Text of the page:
Gerontology is a multi-disciplinary program designed to provide students with a background in the liberal arts and a core of general and specialized courses in gerontology. Candidates for the degree receive fundamental knowledge of aging processes, specialized training in a job-related area of gerontological geriatric service and experiential learning. Disciplines participating in the program include sociology, human sciences, social work, physical education and recreation and nursing. The gerontology block is designed to provide the students with three training components.
1. A general core of gerontology courses that incorporates strong rural and minority elements in all course work (15 semester hours).
2. Electives including geriatric casework and counseling; community health services; program administration and management requires eighteen (27) semester hours.
3. Student in-service training at an agency, for which students receive six (6) hours credit.
1. To provide a broad-based, multi-disciplinary academic program for students interested in careers in the field of aging.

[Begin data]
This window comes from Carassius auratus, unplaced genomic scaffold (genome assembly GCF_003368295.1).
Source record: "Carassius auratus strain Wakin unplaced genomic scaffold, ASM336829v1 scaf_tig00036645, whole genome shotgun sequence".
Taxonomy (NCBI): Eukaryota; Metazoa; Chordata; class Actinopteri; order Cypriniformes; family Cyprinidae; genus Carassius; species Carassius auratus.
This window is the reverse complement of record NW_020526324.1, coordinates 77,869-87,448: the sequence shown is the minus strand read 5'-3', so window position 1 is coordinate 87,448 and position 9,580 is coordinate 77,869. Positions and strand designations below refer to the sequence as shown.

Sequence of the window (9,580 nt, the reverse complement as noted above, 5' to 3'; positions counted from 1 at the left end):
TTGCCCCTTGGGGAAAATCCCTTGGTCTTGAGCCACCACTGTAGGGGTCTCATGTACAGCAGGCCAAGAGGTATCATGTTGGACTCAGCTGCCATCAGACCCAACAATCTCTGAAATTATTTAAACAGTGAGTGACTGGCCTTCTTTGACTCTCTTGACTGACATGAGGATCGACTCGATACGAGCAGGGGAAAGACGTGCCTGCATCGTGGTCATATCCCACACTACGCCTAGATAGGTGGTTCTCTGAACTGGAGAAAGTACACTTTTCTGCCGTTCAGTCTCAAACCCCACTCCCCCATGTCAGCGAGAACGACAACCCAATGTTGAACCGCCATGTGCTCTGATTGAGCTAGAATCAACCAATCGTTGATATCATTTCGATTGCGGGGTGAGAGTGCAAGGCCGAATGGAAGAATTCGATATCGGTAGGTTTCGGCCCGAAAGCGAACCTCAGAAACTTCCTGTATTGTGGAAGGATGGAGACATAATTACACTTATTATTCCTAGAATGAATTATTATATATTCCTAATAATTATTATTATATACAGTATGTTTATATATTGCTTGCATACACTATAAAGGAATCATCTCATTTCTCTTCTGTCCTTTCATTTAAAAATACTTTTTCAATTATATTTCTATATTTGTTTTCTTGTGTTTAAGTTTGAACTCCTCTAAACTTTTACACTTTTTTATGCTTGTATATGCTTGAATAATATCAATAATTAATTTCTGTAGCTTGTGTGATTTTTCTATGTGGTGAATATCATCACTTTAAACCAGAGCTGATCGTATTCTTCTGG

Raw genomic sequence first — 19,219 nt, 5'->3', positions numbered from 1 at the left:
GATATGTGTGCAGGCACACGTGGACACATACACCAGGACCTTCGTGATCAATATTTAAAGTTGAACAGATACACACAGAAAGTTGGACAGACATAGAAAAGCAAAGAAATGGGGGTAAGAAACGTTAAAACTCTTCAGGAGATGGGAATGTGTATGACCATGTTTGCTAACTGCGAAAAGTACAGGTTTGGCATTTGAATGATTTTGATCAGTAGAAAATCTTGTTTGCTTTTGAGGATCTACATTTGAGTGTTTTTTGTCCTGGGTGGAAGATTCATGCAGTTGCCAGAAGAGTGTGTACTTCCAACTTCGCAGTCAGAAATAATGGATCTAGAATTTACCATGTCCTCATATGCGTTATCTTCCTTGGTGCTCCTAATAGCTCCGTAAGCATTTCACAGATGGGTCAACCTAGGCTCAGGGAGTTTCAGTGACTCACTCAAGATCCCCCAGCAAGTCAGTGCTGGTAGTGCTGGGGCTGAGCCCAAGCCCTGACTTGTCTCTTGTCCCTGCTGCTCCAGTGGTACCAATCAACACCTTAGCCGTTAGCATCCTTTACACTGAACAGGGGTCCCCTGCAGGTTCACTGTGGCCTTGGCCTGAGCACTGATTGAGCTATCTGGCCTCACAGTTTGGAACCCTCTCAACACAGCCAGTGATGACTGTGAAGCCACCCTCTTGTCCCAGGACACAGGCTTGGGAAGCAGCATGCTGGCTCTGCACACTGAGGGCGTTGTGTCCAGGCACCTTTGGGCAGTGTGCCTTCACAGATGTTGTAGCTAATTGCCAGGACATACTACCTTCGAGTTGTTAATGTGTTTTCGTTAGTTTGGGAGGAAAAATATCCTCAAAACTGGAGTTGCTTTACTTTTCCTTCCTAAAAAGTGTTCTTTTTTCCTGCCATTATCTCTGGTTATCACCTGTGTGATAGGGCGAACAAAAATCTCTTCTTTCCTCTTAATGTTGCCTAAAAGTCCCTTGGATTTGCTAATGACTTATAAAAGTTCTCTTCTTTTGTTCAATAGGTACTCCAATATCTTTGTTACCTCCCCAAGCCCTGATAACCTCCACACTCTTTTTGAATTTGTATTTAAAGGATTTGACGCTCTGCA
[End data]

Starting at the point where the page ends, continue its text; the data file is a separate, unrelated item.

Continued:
2. To prepare students for the realities of the job market by providing experiential learning through practicum and the creation of the creation of job forums and career placement counseling.
3. To train persons employed in service-oriented programs for the elderly.
4. To recruit and train students for careers in gerontology, with an emphasis on minority students and those interested in working with the elderly in rural areas.
5. To maintain a link between training and research that focuses on assisting rural and minority elderly.
The Bachelor of Arts degree in gerontology requires a minimum of 120 semester hours, including the general education and institutional requirements, gerontology required courses and gerontology electives. The major in gerontology requires 15 hours of core course work. In addition, gerontology majors must complete 27 hours of elective courses and six hours of field internship.